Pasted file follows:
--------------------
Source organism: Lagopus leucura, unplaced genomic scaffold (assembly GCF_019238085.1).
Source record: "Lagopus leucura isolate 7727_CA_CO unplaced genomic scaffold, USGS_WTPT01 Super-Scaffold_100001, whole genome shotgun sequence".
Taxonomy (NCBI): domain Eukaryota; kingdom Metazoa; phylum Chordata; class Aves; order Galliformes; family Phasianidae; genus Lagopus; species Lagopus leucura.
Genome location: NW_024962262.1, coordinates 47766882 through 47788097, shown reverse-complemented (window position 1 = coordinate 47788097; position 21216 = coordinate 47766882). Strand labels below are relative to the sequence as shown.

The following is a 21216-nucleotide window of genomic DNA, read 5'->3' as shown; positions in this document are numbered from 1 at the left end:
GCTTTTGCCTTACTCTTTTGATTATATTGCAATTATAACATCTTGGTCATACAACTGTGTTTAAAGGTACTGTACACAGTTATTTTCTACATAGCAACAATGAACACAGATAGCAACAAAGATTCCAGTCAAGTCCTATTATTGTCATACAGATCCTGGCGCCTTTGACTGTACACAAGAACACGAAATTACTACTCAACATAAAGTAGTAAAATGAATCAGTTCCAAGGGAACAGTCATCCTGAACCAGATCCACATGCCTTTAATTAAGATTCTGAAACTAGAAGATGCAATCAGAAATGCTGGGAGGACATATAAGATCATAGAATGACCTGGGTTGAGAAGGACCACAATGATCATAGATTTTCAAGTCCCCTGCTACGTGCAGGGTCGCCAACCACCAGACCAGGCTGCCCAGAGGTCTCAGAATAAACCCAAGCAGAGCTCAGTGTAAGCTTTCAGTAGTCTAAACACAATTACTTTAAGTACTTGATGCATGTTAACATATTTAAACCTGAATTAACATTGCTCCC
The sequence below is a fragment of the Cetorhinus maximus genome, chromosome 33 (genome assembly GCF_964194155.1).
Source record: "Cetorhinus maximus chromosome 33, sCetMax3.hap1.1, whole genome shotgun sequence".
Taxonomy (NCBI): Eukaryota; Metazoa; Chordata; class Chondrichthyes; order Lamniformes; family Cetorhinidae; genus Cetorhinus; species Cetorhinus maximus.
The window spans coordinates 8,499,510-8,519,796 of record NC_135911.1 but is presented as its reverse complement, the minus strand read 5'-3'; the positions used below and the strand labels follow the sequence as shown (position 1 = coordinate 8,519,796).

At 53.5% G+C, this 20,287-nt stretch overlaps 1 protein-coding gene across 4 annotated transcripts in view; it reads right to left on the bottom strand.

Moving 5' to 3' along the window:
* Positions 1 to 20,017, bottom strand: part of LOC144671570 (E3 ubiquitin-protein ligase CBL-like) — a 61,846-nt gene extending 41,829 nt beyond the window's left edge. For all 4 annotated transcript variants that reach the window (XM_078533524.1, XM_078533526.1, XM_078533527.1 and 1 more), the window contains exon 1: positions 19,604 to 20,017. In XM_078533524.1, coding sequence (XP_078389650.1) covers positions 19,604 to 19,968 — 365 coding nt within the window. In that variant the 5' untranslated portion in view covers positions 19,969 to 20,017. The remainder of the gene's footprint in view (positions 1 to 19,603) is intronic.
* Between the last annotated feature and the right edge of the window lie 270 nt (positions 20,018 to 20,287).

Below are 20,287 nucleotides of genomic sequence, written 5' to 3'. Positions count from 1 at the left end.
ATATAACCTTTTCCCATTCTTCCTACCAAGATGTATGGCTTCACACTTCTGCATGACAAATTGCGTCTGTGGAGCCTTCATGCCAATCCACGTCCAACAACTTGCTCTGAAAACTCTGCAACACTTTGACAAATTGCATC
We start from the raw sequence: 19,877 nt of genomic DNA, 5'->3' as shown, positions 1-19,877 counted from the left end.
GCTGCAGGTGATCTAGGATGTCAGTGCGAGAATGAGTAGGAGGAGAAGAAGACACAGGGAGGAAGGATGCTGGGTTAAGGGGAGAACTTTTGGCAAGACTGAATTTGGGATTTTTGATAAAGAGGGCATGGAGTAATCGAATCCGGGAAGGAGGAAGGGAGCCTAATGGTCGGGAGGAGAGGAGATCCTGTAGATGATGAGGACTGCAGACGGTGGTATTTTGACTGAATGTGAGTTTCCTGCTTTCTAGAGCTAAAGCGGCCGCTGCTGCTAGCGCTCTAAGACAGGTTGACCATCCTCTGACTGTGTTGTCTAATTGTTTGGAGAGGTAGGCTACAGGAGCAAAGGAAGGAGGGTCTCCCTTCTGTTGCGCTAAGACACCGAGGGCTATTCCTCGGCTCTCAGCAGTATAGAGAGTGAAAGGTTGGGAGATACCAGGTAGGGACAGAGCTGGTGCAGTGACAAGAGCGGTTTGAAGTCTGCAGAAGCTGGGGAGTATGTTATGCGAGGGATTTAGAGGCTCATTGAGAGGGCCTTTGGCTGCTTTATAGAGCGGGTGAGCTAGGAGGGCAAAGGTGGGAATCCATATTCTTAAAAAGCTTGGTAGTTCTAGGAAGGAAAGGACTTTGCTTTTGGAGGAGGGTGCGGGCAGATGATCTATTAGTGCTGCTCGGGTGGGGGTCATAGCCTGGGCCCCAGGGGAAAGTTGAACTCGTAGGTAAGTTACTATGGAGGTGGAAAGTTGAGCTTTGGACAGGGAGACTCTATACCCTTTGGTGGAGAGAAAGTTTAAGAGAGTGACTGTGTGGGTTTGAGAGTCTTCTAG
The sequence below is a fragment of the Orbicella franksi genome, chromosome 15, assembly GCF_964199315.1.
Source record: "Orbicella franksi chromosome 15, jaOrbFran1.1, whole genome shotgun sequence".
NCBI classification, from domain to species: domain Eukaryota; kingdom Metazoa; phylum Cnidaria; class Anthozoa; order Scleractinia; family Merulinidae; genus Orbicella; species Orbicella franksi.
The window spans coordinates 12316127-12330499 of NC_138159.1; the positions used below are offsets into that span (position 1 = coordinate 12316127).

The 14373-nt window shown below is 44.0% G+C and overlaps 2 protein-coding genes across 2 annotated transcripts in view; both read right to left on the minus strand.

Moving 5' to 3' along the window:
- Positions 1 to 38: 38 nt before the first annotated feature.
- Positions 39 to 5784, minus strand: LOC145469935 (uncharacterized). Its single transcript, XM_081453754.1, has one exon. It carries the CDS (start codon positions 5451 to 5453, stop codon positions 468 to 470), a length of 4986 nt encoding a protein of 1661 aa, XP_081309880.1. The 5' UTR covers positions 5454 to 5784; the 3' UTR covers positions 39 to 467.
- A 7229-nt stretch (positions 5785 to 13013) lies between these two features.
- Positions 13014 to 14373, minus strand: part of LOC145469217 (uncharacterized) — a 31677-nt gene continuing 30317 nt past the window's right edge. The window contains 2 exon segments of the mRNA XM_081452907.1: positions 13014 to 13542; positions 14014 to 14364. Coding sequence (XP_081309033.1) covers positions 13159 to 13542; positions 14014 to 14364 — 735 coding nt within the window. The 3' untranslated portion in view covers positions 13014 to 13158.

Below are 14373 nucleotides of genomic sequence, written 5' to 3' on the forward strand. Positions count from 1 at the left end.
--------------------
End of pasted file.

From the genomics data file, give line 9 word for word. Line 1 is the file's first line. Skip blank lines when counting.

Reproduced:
Taxonomy (NCBI): Eukaryota; Metazoa; Chordata; class Chondrichthyes; order Lamniformes; family Cetorhinidae; genus Cetorhinus; species Cetorhinus maximus.